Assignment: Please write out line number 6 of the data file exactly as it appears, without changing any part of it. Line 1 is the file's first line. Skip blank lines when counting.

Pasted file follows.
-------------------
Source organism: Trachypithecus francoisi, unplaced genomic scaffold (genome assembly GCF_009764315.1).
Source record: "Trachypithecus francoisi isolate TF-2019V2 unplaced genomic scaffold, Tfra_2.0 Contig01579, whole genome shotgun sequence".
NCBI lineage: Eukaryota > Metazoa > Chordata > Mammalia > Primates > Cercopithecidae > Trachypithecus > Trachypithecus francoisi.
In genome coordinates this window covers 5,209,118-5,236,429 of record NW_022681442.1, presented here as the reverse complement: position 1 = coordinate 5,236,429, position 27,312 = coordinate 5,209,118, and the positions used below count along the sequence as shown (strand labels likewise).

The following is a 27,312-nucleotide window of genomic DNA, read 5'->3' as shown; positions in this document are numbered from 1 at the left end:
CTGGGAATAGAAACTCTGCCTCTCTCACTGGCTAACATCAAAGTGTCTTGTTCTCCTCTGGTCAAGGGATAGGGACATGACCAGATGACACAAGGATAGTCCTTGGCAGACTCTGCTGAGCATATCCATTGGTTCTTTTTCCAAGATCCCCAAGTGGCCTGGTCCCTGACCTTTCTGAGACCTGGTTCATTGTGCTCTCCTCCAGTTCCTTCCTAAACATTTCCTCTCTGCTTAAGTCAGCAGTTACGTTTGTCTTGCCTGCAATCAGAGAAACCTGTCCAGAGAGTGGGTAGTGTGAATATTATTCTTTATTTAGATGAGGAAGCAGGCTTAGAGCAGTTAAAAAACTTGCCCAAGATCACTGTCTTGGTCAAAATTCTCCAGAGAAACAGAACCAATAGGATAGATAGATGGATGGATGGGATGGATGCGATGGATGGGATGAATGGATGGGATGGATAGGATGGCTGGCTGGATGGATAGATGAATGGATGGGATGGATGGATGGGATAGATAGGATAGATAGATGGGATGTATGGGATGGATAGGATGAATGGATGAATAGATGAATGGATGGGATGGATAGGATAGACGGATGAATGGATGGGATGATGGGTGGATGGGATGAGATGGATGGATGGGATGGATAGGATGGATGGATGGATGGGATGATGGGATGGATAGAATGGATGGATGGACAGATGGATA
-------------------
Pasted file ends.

CTGGGAATAGAAACTCTGCCTCTCTCACTGGCTAACATCAAAGTGTCTTGTTCTCCTCTGGTCAAGGGATAGGGACATGACCAGATGACACAAGGATAGTCCTTGGCAGACTCTGCTGAGCATATCCATTGGTTCTTTTTCCAAGATCCCCAAGTGGCCTGGTCCCTGACCTTTCTGAGACCTGGTTCATTGTGCTCTCCTCCAGTTCCTTCCTAAACATTTCCTCTCTGCTTAAGTCAGCAGTTACGTTTGTCTTGCCTGCAATCAGAGAAACCTGTCCAGAGAGTGGGTAGTGTGAATATTATTCTTTATTTAGATGAGGAAGCAGGCTTAGAGCAGTTAAAAAACTTGCCCAAGATCACTGTCTTGGTCAAAATTCTCCAGAGAAACAGAACCAATAGGATAGATAGATGGATGGATGGGATGGATGCGATGGATGGGATGAATGGATGGGATGGATAGGATGGCTGGCTGGATGGATAGATGAATGGATGGGATGGATGGATGGGATAGATAGGATAGATAGATGGGATGTATGGGATGGATAGGATGAATGGATGAATAGATGAATGGATGGGATGGATAGGATAGACGGATGAATGGATGGGATGATGGGTGGATGGGATGAGATGGATGGATGGGATGGATAGGATGGATGGATGGATGGGATGATGGGATGGATAGAATGGATGGATGGACAGATGGATA